The problem architecture faces is that today’s technologies are beginning to merge with our minds, creating levels of immersion and interaction with which physical embodiment can no longer catch up.

    Historically, cities may have served as magnificent aggregators of human activities, elevating rural lifestyles to unprecedented levels of sophistication, but in the age of hyper-connectivity it becomes clear that the built environment is a major contributor to its inhabitants’ relative isolation. For more than half a century this walled in condition was alleviated by one way broadcast media but it is now busted open by the digital diaspora that is increasingly effecting our contemporary existence. In this context, people invariably raise the issue that the body does not migrate into the virtual world, but, as Edward Castronova argues in his book Exodus to the Virtual World, “that is not important...where you are is where you are looking. Gaze is location."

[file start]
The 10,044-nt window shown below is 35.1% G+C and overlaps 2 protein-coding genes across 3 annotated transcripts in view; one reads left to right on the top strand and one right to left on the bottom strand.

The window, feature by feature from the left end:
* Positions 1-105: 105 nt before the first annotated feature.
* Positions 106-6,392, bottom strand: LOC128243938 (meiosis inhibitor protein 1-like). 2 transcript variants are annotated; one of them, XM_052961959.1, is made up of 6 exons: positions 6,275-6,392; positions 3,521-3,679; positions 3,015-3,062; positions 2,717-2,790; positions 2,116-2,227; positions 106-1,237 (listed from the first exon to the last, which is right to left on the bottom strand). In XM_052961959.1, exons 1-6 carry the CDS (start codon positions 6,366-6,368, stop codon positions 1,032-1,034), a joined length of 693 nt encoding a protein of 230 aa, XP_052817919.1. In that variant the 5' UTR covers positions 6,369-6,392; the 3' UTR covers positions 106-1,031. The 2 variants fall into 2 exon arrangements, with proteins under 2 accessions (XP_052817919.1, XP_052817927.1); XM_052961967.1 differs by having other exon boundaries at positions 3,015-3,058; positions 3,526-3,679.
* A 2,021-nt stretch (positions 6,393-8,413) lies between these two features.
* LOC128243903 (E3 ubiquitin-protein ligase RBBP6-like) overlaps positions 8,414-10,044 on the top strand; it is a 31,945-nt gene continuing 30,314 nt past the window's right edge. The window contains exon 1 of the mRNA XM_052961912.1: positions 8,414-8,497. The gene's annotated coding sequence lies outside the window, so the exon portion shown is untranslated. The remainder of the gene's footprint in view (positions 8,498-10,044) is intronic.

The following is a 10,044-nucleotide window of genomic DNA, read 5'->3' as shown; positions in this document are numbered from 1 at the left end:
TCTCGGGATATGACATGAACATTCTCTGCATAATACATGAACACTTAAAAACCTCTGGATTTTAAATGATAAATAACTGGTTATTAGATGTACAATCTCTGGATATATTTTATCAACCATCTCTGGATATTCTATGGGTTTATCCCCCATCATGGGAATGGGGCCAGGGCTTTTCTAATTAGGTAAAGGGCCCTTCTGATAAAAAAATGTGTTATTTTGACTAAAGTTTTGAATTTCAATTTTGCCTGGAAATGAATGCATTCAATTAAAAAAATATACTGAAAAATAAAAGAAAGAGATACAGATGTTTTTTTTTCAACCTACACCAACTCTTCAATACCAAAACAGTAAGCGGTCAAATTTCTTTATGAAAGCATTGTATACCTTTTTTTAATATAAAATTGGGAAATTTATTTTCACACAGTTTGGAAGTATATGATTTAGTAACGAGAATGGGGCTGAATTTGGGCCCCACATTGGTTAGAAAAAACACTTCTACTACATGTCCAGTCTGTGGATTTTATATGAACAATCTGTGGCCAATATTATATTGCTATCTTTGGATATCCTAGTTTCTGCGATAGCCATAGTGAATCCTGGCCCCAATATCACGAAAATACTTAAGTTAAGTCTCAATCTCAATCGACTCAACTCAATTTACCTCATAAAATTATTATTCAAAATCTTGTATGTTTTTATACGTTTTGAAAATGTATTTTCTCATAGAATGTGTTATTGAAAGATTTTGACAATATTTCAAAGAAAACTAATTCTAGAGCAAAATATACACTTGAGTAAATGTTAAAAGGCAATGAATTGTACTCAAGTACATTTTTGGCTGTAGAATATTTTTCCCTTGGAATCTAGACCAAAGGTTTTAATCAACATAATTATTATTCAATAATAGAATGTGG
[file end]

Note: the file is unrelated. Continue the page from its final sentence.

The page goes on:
In fact there is much less of a dichotomy between artificial and actual reality than most observers of the phenomenon acknowledge. The digital infrastructure is everywhere which allows people to free up their bodies and go anywhere in the physical world while remaining connected to our online “home.” This, more than anything, may ultimately re-vitalize today’s urban landscape. Besides the familiar internet connections in coffee shops, one can imagine a new generation of virtual flâneurs. In the 19th Century a flâneur was a person who walked the city in order to experience it or to actively participate in street life, not unlike the critical explorations of the built environment the Situationists called dérives.